Date of Award


Document Type


Degree Name

Master of Music (MM)


School of Music

First Advisor

Andrea M Crimmins


Background: As the growing number of older adults diagnosed with Alzheimer’s disease is resort to living in residential care facilities, this population requires purposeful activities in which they can improve and maintain their quality of life. Studies have shown that music therapy positively influences older adults in typical settings such as hospice or other residential care facilities, by providing a source of investigation in to the reminiscing aspect of their memory.

Purpose: This study targets the qualitative and quantitative values of reminiscing responses by comparing the data received from a non-musical baseline response, an original artist recorded musical response, and a live therapist delivered musical response. Prior to this study, there has not been former research conducted on comparing the effects of live therapist delivered music to original artist recorded music on these reminiscing responses of older adults diagnosed with middle-stage Alzheimer’s.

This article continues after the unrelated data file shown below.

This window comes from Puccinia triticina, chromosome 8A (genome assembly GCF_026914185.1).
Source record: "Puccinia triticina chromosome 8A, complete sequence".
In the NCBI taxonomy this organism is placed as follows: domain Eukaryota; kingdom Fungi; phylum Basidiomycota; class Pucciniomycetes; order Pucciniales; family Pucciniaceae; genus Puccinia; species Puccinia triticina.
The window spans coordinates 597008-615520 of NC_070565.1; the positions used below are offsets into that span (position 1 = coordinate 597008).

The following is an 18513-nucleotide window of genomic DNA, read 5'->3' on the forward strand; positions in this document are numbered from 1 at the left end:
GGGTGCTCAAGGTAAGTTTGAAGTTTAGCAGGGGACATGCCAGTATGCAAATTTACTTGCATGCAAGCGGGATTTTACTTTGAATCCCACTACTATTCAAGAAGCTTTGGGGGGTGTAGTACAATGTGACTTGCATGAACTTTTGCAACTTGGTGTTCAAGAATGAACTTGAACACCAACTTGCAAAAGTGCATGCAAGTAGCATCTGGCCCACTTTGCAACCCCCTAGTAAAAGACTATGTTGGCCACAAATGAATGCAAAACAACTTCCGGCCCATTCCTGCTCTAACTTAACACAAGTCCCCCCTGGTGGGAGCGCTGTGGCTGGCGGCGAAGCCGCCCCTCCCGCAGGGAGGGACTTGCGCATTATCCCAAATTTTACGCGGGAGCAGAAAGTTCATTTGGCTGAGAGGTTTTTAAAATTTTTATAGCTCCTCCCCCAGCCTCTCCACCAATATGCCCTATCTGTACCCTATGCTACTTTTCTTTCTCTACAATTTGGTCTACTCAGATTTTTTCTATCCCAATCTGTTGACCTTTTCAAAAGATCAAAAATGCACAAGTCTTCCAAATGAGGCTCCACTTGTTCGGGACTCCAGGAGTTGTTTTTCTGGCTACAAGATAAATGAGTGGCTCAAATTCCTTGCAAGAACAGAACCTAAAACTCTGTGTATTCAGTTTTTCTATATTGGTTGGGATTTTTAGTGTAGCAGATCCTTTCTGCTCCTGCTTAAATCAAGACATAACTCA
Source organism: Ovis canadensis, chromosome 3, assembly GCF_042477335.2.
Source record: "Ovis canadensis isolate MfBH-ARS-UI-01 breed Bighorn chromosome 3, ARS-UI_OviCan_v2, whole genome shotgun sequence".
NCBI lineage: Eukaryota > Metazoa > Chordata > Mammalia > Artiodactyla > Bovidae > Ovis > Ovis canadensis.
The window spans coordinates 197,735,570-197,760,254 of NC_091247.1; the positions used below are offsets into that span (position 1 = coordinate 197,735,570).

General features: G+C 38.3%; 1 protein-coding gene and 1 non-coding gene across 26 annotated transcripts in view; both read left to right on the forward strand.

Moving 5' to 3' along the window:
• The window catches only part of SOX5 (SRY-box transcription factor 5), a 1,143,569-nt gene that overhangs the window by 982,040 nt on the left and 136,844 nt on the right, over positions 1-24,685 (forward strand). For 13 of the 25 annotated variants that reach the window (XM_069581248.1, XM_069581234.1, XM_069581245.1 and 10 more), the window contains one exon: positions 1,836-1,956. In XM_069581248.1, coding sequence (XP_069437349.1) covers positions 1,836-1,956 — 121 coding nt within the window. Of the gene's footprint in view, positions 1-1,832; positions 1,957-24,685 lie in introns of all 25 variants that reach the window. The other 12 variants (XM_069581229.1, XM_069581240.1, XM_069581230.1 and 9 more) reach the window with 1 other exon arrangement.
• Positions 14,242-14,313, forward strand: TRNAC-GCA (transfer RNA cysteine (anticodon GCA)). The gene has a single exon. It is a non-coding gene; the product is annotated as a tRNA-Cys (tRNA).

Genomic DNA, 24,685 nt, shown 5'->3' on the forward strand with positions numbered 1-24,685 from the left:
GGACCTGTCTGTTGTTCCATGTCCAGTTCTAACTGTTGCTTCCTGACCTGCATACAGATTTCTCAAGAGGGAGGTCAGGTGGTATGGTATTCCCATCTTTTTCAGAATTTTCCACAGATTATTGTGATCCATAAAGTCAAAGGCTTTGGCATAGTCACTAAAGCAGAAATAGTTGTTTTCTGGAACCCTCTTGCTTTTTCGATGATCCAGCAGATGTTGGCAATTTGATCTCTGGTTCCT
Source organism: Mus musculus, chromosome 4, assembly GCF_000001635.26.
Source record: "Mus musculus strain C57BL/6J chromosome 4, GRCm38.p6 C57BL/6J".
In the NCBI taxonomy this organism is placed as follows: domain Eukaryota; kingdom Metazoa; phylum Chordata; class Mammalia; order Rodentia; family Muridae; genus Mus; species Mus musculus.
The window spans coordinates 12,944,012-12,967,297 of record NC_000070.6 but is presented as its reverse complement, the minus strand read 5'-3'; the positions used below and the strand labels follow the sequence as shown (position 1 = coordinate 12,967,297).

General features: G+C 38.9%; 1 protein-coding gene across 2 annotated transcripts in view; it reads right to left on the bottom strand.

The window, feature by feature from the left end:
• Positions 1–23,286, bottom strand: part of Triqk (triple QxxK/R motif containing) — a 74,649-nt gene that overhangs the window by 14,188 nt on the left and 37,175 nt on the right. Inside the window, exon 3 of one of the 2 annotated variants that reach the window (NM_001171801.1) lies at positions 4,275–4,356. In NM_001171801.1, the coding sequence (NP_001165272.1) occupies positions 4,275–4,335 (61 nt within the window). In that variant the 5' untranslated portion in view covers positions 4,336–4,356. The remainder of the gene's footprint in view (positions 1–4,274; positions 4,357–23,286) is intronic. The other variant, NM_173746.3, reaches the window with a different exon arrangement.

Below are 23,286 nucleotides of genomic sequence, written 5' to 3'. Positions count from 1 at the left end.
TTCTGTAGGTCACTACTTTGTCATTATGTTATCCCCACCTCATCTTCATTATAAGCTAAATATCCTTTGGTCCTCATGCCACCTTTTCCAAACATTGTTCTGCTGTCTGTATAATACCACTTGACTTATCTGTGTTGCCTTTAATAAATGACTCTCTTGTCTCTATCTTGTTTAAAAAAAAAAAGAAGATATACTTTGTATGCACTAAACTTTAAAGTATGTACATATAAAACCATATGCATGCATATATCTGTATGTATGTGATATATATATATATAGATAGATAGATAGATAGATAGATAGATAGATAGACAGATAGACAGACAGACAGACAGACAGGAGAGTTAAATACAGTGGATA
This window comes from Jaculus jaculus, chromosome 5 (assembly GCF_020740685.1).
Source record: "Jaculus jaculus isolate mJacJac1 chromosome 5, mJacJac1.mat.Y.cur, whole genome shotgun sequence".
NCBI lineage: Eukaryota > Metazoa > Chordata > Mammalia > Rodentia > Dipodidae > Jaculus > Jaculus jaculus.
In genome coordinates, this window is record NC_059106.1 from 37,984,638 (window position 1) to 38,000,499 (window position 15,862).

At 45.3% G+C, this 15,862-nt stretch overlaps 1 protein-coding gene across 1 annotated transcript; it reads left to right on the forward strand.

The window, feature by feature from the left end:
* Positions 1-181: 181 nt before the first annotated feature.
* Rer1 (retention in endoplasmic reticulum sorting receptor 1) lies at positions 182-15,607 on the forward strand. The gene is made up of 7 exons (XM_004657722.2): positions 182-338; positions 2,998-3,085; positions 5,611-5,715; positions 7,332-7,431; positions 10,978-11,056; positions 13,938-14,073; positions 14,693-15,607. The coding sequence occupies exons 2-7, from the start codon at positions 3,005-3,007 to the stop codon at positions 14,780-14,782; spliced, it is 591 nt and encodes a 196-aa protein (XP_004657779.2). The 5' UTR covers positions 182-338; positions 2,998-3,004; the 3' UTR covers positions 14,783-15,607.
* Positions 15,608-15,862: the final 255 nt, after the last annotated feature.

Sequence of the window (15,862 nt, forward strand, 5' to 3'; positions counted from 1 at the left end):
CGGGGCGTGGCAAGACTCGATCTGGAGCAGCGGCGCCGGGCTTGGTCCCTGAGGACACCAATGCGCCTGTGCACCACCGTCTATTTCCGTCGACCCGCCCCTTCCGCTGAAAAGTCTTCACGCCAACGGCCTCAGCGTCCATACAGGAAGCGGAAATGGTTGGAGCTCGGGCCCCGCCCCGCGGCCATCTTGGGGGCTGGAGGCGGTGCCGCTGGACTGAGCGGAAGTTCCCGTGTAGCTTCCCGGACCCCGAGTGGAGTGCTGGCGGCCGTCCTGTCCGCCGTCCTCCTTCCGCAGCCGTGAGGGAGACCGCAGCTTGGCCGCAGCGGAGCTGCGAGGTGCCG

Method: A music therapy graduate student facilitated all three conditions with four female participants in this study. Participants were randomly assigned treatment conditions. All sessions were audio recorded for manual transcription by two certified transcriptionists. All transcriptions were processed through the Linguistic Inquiry and Word Count software system to compare the quality and quantity of the reminiscing responses across nineteen variables. Averages between the two copies of transcriptions were followed by a two-tallied t-test in order to analyze the significance between the conditions.

Results: Live therapist delivered music produced the most words reminisced compared to the original artist recorded condition and the non-musical baseline condition, however original artist recorded music had higher responses in eight of the nineteen variables assessed.

Conclusion: Although only two variables had a statistical difference between conditions, recorded music elicited more words per variable than the live music condition and the non-musical condition. Further research will determine if there is a greater difference in overall responses between the two methods of music delivery to older adults diagnosed with Alzheimer’s.

KEYWORDS: Music Therapy; Reminiscing; Episodic Memory; Alzheimer’s; Live Music; Recorded Music; Quality of Life; Elderly Adults


Imported from Schneekloth_ilstu_0092N_11585.pdf


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